My favourite, even though it’s the first to be unlocked and therefore the weakest, is Quell which slows down time. I enjoyed implementing the effect where it slows down the music track in synch with the game.

How have you found the reception to the game? There is a new patch incoming; do you plan any future tweaks after this?

The reception has generally been positive and reviews are good on the whole. There have been a couple if much lower scores where it’s clear the reviewer didn’t really “get” the game which is fine because I never expected it to be liked by everyone. In between, the main negative point that’s come out is the tough difficulty. So the patch (coming on the 10th Feb) seeks to address this with more flexible level unlocking (i.e. you can skip stages to an extent) and the target scores have been reduced. Hopefully this will avoid any frustrations that lead to Vitas being thrown across rooms and no more tweaks will be needed after that!! Those changes are also in the U.S. version from release.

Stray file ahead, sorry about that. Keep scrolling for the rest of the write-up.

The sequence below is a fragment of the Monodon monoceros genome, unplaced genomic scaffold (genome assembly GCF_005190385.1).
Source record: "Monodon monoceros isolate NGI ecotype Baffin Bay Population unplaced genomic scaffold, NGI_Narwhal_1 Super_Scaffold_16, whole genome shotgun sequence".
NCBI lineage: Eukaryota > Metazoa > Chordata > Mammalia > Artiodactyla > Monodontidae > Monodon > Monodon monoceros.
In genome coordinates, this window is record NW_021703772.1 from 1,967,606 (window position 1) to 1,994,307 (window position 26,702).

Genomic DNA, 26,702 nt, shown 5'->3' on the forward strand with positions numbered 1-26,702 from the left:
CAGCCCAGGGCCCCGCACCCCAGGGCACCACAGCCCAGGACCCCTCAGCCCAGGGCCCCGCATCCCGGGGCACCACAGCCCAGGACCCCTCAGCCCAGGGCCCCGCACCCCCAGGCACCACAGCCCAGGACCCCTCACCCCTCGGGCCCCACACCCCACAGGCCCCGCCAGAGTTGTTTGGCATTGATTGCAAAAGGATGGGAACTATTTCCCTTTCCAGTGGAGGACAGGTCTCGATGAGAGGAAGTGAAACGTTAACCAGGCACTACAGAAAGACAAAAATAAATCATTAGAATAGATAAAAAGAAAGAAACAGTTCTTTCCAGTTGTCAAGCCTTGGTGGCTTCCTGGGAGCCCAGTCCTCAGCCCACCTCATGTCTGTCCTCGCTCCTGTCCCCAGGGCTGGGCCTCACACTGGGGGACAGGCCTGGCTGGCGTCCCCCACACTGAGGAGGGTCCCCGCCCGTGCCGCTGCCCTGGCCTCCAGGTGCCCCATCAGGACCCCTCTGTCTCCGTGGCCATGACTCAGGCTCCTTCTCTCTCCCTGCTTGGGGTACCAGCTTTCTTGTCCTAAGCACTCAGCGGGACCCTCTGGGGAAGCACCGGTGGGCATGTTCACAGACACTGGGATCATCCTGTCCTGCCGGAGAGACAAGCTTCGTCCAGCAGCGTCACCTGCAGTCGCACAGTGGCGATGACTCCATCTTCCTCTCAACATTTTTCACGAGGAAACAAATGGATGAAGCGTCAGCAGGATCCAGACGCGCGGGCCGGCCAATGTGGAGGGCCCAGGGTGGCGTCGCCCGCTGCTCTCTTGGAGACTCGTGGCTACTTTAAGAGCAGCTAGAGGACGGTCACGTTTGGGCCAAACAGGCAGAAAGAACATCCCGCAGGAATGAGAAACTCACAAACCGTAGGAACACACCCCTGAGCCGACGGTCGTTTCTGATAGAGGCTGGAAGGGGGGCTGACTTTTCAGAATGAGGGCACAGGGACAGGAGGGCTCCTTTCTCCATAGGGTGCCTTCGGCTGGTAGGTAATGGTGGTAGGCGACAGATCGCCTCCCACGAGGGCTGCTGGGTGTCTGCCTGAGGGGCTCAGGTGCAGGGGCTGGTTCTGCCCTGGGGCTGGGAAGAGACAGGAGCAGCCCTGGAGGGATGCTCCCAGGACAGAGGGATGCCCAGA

Is there anything you wish you could have done differently or are you pleased with the final game?

I think developers always want to do more on their games. You can never be 100% pleased with the final product. But there comes a point where you have to stop polishing and release.

If anything, I would revisit the way the tutorials are presented. I had planned to do this and make them more contextual but just never found the time. I was actually working on this a week before submission. But, that’s incredibly risky – should just be bug-fixing and tweaking numbers. So, I eventually did the sensible thing and left it alone even though I know it would’ve been an improvement.

Was there anything cut from the game that you couldn’t fit in? Will we see any additional levels added via DLC?

More modes, level editor, multiplayer, to name but a few. I was hoping to include more accessibility options but at least managed to balance the visuals for colour-blindness.

DLC is a possibility. I’ve planned out a pack of 30 levels with new “enemy” types and an extra game mode. Whether I create it or not comes down to a commercial decision. There has to be enough demand for it. Do I work on that or other things, like the next game? We’ll have to see.

Do you have any tips for those struggling with some of the challenges?

Absolutely. But, that would be a whole other article so I’ll link to the tips page on my website rather than repeat them here.

Minutes

Your journey in Video Games is very interesting. After your experiences with Bigbig what made you want to start again?